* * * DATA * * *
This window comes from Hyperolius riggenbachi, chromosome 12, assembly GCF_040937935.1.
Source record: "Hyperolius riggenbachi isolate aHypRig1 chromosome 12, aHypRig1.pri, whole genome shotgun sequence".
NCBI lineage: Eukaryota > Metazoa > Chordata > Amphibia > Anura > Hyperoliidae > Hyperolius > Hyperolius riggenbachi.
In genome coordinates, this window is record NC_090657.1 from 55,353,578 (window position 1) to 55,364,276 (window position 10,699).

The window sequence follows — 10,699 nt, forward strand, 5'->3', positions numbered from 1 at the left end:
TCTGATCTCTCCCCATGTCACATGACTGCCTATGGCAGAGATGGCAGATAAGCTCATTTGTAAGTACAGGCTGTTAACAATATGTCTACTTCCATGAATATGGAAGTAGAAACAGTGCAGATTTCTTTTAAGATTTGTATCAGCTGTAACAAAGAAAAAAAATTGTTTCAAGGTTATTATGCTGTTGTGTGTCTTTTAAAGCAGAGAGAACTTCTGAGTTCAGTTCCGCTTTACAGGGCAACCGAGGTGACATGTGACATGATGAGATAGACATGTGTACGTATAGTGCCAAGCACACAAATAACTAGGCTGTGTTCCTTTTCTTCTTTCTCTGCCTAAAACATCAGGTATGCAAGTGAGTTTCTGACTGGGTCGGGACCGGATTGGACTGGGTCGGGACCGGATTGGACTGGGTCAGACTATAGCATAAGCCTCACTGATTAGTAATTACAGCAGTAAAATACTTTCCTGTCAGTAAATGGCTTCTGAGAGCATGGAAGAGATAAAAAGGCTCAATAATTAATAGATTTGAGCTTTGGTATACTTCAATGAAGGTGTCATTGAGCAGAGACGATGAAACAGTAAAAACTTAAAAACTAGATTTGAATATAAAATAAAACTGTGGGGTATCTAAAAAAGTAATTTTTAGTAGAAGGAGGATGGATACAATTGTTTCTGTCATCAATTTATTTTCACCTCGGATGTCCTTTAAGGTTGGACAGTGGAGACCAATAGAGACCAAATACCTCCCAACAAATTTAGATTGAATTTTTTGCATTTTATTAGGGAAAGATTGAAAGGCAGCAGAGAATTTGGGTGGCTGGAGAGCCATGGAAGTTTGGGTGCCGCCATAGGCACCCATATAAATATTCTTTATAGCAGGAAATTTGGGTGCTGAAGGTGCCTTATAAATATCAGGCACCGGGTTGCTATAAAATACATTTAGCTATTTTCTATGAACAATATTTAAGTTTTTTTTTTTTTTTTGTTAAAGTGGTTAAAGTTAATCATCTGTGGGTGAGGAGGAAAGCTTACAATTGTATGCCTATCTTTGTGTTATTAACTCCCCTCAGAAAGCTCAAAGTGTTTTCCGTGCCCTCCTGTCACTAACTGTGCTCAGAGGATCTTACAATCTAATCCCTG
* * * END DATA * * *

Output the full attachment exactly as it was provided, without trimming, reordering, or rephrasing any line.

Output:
This window comes from Hyperolius riggenbachi, chromosome 12, assembly GCF_040937935.1.
Source record: "Hyperolius riggenbachi isolate aHypRig1 chromosome 12, aHypRig1.pri, whole genome shotgun sequence".
NCBI lineage: Eukaryota > Metazoa > Chordata > Amphibia > Anura > Hyperoliidae > Hyperolius > Hyperolius riggenbachi.
In genome coordinates, this window is record NC_090657.1 from 55,353,578 (window position 1) to 55,364,276 (window position 10,699).

The window sequence follows — 10,699 nt, forward strand, 5'->3', positions numbered from 1 at the left end:
TCTGATCTCTCCCCATGTCACATGACTGCCTATGGCAGAGATGGCAGATAAGCTCATTTGTAAGTACAGGCTGTTAACAATATGTCTACTTCCATGAATATGGAAGTAGAAACAGTGCAGATTTCTTTTAAGATTTGTATCAGCTGTAACAAAGAAAAAAAATTGTTTCAAGGTTATTATGCTGTTGTGTGTCTTTTAAAGCAGAGAGAACTTCTGAGTTCAGTTCCGCTTTACAGGGCAACCGAGGTGACATGTGACATGATGAGATAGACATGTGTACGTATAGTGCCAAGCACACAAATAACTAGGCTGTGTTCCTTTTCTTCTTTCTCTGCCTAAAACATCAGGTATGCAAGTGAGTTTCTGACTGGGTCGGGACCGGATTGGACTGGGTCGGGACCGGATTGGACTGGGTCAGACTATAGCATAAGCCTCACTGATTAGTAATTACAGCAGTAAAATACTTTCCTGTCAGTAAATGGCTTCTGAGAGCATGGAAGAGATAAAAAGGCTCAATAATTAATAGATTTGAGCTTTGGTATACTTCAATGAAGGTGTCATTGAGCAGAGACGATGAAACAGTAAAAACTTAAAAACTAGATTTGAATATAAAATAAAACTGTGGGGTATCTAAAAAAGTAATTTTTAGTAGAAGGAGGATGGATACAATTGTTTCTGTCATCAATTTATTTTCACCTCGGATGTCCTTTAAGGTTGGACAGTGGAGACCAATAGAGACCAAATACCTCCCAACAAATTTAGATTGAATTTTTTGCATTTTATTAGGGAAAGATTGAAAGGCAGCAGAGAATTTGGGTGGCTGGAGAGCCATGGAAGTTTGGGTGCCGCCATAGGCACCCATATAAATATTCTTTATAGCAGGAAATTTGGGTGCTGAAGGTGCCTTATAAATATCAGGCACCGGGTTGCTATAAAATACATTTAGCTATTTTCTATGAACAATATTTAAGTTTTTTTTTTTTTTTTGTTAAAGTGGTTAAAGTTAATCATCTGTGGGTGAGGAGGAAAGCTTACAATTGTATGCCTATCTTTGTGTTATTAACTCCCCTCAGAAAGCTCAAAGTGTTTTCCGTGCCCTCCTGTCACTAACTGTGCTCAGAGGATCTTACAATCTAATCCCTG